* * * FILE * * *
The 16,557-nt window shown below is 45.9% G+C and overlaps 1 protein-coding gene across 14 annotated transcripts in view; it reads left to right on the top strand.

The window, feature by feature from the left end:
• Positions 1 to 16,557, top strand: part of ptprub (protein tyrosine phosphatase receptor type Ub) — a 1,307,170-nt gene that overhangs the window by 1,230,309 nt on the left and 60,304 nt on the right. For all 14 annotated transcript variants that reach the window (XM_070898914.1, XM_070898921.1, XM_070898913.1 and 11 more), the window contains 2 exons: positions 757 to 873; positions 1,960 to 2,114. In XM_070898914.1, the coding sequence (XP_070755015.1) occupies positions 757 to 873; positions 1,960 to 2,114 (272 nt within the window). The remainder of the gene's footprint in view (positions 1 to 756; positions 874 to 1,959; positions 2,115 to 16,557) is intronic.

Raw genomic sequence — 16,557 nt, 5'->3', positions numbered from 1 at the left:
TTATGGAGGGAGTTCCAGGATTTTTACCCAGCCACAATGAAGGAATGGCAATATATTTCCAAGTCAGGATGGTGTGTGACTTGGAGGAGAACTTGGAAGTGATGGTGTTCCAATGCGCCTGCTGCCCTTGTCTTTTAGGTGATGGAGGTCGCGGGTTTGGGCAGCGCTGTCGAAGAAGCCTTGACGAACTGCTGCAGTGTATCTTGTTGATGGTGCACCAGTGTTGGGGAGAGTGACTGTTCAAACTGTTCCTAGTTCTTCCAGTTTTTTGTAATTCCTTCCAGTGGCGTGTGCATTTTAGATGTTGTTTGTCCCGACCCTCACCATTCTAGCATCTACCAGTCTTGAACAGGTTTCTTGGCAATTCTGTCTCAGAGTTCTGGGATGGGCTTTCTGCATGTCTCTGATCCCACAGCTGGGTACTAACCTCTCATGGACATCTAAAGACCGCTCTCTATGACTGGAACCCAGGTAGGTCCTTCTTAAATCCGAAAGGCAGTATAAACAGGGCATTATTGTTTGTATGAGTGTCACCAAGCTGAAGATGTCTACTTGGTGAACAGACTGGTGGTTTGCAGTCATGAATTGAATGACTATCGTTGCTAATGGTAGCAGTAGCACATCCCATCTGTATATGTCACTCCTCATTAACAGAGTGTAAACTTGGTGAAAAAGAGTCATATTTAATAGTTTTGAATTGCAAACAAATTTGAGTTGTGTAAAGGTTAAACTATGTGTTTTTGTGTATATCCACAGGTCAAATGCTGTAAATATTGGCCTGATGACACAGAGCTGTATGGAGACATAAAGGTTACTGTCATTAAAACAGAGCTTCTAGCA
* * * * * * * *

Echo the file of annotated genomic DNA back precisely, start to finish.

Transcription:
The 16,557-nt window shown below is 45.9% G+C and overlaps 1 protein-coding gene across 14 annotated transcripts in view; it reads left to right on the top strand.

The window, feature by feature from the left end:
• Positions 1 to 16,557, top strand: part of ptprub (protein tyrosine phosphatase receptor type Ub) — a 1,307,170-nt gene that overhangs the window by 1,230,309 nt on the left and 60,304 nt on the right. For all 14 annotated transcript variants that reach the window (XM_070898914.1, XM_070898921.1, XM_070898913.1 and 11 more), the window contains 2 exons: positions 757 to 873; positions 1,960 to 2,114. In XM_070898914.1, the coding sequence (XP_070755015.1) occupies positions 757 to 873; positions 1,960 to 2,114 (272 nt within the window). The remainder of the gene's footprint in view (positions 1 to 756; positions 874 to 1,959; positions 2,115 to 16,557) is intronic.

Raw genomic sequence — 16,557 nt, 5'->3', positions numbered from 1 at the left:
TTATGGAGGGAGTTCCAGGATTTTTACCCAGCCACAATGAAGGAATGGCAATATATTTCCAAGTCAGGATGGTGTGTGACTTGGAGGAGAACTTGGAAGTGATGGTGTTCCAATGCGCCTGCTGCCCTTGTCTTTTAGGTGATGGAGGTCGCGGGTTTGGGCAGCGCTGTCGAAGAAGCCTTGACGAACTGCTGCAGTGTATCTTGTTGATGGTGCACCAGTGTTGGGGAGAGTGACTGTTCAAACTGTTCCTAGTTCTTCCAGTTTTTTGTAATTCCTTCCAGTGGCGTGTGCATTTTAGATGTTGTTTGTCCCGACCCTCACCATTCTAGCATCTACCAGTCTTGAACAGGTTTCTTGGCAATTCTGTCTCAGAGTTCTGGGATGGGCTTTCTGCATGTCTCTGATCCCACAGCTGGGTACTAACCTCTCATGGACATCTAAAGACCGCTCTCTATGACTGGAACCCAGGTAGGTCCTTCTTAAATCCGAAAGGCAGTATAAACAGGGCATTATTGTTTGTATGAGTGTCACCAAGCTGAAGATGTCTACTTGGTGAACAGACTGGTGGTTTGCAGTCATGAATTGAATGACTATCGTTGCTAATGGTAGCAGTAGCACATCCCATCTGTATATGTCACTCCTCATTAACAGAGTGTAAACTTGGTGAAAAAGAGTCATATTTAATAGTTTTGAATTGCAAACAAATTTGAGTTGTGTAAAGGTTAAACTATGTGTTTTTGTGTATATCCACAGGTCAAATGCTGTAAATATTGGCCTGATGACACAGAGCTGTATGGAGACATAAAGGTTACTGTCATTAAAACAGAGCTTCTAGCA